4 - It must deliver security and compliance
For service providers, this is perhaps the biggest area of complexity – and cost.
As transfer speeds increase, for example, fraudsters can more quickly take advantage of vulnerabilities, by moving funds to fraudulent accounts on real-time payment rails and potentially disappearing before attacks have been detected.
Adopting digital security systems capable of vetting fraudulent transfers in real-time can alleviate this risk but requires significant investment in areas such as authentication methods, behavioral biometrics, velocity and aggregation tracking. Similarly, transaction and algorithmic tools to flag suspicious activity as well as checking global databases are essential components of any real-time payment solution.
A requirement for any cross-border payments platform should, therefore, be a considerable commitment to security which covers three dimensions:
- Compliance controls and tools to promote a secure and trusted network for real-time money movement
- Deep and rigorous due diligence of any entity that wishes to connect to the platform
- Ongoing vetting of all participants monitoring, for example, adherence to operating rules, transaction controls, sanctions screening protocols and post transaction monitoring and compliance actions
5 - It must have added benefits compared to physical alternatives
As the pandemic recedes, people may revert to the familiarity of in-person transactions.
To have lasting relevance, a digital solution must have complementary benefits to its physical alternatives. Being digital is probably not a compelling enough consideration. Other attributes can include:
User experience – The circumstances of the pandemic have perhaps made us tolerant of user experiences that we would not put up with in times that are more normal. Providers should be considering ways to continue to optimize the experience, and to draw on global expertise in digital solutions. Capabilities like using facial recognition or other biometrics to authorize payments are making it easier to move money and bringing a faster, smoother experience to the user.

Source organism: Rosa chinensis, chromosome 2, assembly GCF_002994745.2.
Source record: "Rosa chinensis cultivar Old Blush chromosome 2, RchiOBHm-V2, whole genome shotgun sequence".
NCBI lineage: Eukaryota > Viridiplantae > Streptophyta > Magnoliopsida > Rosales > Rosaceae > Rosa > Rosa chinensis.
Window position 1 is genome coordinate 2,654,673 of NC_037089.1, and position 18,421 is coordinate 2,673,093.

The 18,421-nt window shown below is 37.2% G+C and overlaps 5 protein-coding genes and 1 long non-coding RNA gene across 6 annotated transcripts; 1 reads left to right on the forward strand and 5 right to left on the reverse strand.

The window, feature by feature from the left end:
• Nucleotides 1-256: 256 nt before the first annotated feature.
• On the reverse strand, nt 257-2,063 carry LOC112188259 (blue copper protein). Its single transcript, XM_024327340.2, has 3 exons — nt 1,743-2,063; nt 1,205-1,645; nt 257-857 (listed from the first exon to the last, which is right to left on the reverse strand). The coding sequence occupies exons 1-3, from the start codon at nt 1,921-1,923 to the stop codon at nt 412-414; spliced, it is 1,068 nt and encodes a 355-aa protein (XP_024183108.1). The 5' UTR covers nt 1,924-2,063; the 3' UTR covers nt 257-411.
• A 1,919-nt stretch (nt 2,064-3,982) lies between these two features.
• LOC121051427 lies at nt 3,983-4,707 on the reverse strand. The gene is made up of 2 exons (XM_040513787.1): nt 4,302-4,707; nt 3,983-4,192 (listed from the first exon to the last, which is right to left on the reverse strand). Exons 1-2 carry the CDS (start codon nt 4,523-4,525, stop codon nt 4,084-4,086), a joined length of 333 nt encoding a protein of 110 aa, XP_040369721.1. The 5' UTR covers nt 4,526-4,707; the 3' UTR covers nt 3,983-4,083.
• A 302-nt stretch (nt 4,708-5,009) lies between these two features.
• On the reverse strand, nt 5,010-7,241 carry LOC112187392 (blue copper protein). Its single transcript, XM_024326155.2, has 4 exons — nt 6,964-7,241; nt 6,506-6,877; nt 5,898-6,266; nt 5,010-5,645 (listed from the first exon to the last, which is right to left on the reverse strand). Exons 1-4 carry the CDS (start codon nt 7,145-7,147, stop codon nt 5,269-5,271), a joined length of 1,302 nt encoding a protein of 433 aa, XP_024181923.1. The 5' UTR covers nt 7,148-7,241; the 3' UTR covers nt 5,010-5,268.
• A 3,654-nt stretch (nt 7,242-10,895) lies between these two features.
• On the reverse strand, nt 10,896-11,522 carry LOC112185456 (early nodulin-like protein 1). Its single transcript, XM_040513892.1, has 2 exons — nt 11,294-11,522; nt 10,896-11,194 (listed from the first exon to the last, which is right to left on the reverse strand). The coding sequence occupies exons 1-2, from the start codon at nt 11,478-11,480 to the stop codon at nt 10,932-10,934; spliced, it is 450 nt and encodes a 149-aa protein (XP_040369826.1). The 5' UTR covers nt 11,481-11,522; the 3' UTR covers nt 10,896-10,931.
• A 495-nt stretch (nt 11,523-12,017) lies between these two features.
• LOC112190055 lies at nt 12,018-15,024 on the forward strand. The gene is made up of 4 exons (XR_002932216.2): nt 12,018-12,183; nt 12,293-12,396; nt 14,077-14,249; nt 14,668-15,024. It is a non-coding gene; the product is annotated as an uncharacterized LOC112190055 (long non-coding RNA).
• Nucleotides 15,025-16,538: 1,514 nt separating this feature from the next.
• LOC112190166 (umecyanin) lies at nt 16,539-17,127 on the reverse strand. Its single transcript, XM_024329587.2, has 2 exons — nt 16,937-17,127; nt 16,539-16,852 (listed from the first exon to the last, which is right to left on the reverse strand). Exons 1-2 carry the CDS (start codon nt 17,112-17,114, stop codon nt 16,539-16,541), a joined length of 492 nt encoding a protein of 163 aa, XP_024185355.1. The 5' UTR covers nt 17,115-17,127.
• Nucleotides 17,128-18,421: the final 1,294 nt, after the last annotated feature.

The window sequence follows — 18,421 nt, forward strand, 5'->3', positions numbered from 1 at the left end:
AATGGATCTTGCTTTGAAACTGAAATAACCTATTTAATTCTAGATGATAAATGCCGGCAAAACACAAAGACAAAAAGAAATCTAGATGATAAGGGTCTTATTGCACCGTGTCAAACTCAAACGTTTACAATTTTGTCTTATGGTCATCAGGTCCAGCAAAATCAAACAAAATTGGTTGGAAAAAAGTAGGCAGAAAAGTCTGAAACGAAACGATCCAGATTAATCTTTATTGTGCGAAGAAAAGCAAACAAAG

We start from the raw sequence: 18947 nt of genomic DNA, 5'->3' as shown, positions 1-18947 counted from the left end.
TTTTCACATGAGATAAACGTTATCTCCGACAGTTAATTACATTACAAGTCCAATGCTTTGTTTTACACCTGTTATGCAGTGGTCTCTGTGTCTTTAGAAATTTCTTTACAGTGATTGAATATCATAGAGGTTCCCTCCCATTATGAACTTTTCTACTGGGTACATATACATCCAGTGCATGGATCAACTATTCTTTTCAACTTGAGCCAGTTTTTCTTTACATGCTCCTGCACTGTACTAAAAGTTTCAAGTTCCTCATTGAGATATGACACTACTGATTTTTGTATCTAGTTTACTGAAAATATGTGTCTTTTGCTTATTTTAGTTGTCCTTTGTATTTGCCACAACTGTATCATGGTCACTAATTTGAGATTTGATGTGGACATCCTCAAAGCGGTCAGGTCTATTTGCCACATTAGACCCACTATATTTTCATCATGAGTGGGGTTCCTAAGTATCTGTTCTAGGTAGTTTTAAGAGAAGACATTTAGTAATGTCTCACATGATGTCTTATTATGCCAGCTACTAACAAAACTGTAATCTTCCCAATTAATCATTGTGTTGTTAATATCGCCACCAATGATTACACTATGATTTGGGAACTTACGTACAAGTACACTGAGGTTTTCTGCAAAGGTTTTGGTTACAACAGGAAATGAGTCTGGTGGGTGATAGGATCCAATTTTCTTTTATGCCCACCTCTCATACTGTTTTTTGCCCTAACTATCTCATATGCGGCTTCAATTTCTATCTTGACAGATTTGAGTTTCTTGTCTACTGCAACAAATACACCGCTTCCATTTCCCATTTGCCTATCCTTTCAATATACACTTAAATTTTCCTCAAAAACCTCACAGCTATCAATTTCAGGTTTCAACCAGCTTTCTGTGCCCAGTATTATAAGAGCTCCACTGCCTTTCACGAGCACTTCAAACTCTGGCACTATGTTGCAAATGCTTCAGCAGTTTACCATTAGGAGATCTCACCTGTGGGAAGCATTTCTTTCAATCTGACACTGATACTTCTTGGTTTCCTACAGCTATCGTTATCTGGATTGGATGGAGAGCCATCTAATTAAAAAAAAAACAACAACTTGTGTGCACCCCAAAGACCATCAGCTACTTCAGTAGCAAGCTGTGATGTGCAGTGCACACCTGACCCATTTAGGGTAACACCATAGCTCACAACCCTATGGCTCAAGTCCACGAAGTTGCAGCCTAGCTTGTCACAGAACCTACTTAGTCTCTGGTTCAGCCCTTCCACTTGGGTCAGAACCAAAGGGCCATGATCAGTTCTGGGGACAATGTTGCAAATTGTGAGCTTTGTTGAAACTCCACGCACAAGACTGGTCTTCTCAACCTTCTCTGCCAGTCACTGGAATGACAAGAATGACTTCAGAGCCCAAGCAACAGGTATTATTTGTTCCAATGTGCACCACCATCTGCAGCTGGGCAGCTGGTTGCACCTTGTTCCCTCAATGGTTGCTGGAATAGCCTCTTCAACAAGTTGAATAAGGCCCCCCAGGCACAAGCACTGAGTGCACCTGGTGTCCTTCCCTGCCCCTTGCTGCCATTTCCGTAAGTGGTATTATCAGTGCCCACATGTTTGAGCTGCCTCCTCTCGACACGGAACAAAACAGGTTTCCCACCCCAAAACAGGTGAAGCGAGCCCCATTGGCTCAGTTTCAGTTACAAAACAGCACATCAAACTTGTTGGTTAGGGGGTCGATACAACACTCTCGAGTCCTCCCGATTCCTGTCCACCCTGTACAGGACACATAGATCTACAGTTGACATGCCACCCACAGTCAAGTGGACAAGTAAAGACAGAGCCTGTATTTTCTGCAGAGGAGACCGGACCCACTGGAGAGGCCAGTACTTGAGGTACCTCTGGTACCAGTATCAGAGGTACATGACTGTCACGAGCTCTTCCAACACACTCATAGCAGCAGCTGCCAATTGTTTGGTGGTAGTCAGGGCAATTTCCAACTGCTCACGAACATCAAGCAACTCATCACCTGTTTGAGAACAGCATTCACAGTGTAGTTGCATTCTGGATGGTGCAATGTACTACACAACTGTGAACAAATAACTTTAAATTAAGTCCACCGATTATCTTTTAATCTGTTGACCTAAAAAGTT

Trust – Users need to have unwavering trust in the system and trust that the funds will be delivered safely to the recipient. However, they also need to trust that the experience will be quick, secure and convenient, and that the fees will represent value for money. In this regard, the value of a trust vested in a well-known, well-regarded brand should not be underestimated.
Cost – Research suggests that one of the main reasons that deters people from using remittance services is cost. This is one area where, again, digital technologies can bring significant benefits. By avoiding the need for physical locations, a significant layer of cost is avoided. Similarly, the cost burdens faced by providers, such as the infrastructure, compliance and technology costs, can be reduced by collaborating with at-scale international networks.
A remittance is a transfer of money between two individuals that typically takes place between two different countries.
Remittances are primarily sent by overseas workers back to friends and family in their home country. The largest remittance flows are sent from North America and CEMEA (Central Europe, Middle East and Africa) to Asia.15
Remittances may be used to provide regular financial support to family members or to provide emergency funds. They may also be used to send cash to travelers or send support to children studying abroad.
Providers of remittances fall into two broad categories: traditional banks and money transfer operators. However, the space is evolving quickly to include a second category of neobanks and fintechs, who are emerging as key players.
CEMEA’s leading banks helping customers to swiftly and securely send money around the world
Across the CEMEA region, many of the top banks have introduced global remittances enabled by Visa Direct, and the speed, security and convenience of making payments direct to a card account is a gain customer in all markets.
PrivatBank in Ukraine
PrivatBank launched P2P cross-border transfers in 2004. Today, PrivatBank customers can send money to nearly every country in the world, in Ukrainian Hryvnia (UAH), US Dollars or Euros, with just a 1% transfer fee.16
Ecobank across Africa
Rapidtransfer from Ecobank is the only pan-African money transfer service that enables customers to send money easily and quickly online. Ecobank customers can send money to Visa cards across 30 markets in Sub-Saharan Africa through the Ecobank mobile and Rapidtransfer Apps. The service went live in 2017.17
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1 https://s26.q4cdn.com/639886258/files/doc_downloads/Visa-Inc.-Fiscal-2020-Annual-Report.pdf p10
14 Impact of Push Payments on Cardholder Engagement study”, Visa, Sept. 2018.